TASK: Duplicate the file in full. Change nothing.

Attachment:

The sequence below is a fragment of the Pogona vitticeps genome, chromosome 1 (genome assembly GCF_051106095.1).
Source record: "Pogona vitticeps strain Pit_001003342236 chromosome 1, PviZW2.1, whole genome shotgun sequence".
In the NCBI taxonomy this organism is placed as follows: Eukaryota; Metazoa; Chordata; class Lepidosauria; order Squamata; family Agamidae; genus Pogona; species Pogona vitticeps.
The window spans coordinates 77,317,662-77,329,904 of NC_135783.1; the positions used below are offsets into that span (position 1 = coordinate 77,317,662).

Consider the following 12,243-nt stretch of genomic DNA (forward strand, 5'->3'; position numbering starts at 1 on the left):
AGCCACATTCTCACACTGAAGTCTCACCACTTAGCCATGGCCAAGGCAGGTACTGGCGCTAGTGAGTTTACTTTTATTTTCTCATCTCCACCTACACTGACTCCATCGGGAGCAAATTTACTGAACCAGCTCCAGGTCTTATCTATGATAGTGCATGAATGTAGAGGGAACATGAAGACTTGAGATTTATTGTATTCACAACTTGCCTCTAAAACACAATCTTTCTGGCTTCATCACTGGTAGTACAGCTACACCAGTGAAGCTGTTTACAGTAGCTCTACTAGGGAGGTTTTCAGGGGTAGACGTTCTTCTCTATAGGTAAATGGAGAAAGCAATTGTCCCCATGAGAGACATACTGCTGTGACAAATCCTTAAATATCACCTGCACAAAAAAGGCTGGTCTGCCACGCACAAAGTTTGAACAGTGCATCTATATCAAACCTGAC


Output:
The sequence below is a fragment of the Pogona vitticeps genome, chromosome 1 (genome assembly GCF_051106095.1).
Source record: "Pogona vitticeps strain Pit_001003342236 chromosome 1, PviZW2.1, whole genome shotgun sequence".
In the NCBI taxonomy this organism is placed as follows: Eukaryota; Metazoa; Chordata; class Lepidosauria; order Squamata; family Agamidae; genus Pogona; species Pogona vitticeps.
The window spans coordinates 77,317,662-77,329,904 of NC_135783.1; the positions used below are offsets into that span (position 1 = coordinate 77,317,662).

Consider the following 12,243-nt stretch of genomic DNA (forward strand, 5'->3'; position numbering starts at 1 on the left):
AGCCACATTCTCACACTGAAGTCTCACCACTTAGCCATGGCCAAGGCAGGTACTGGCGCTAGTGAGTTTACTTTTATTTTCTCATCTCCACCTACACTGACTCCATCGGGAGCAAATTTACTGAACCAGCTCCAGGTCTTATCTATGATAGTGCATGAATGTAGAGGGAACATGAAGACTTGAGATTTATTGTATTCACAACTTGCCTCTAAAACACAATCTTTCTGGCTTCATCACTGGTAGTACAGCTACACCAGTGAAGCTGTTTACAGTAGCTCTACTAGGGAGGTTTTCAGGGGTAGACGTTCTTCTCTATAGGTAAATGGAGAAAGCAATTGTCCCCATGAGAGACATACTGCTGTGACAAATCCTTAAATATCACCTGCACAAAAAAGGCTGGTCTGCCACGCACAAAGTTTGAACAGTGCATCTATATCAAACCTGAC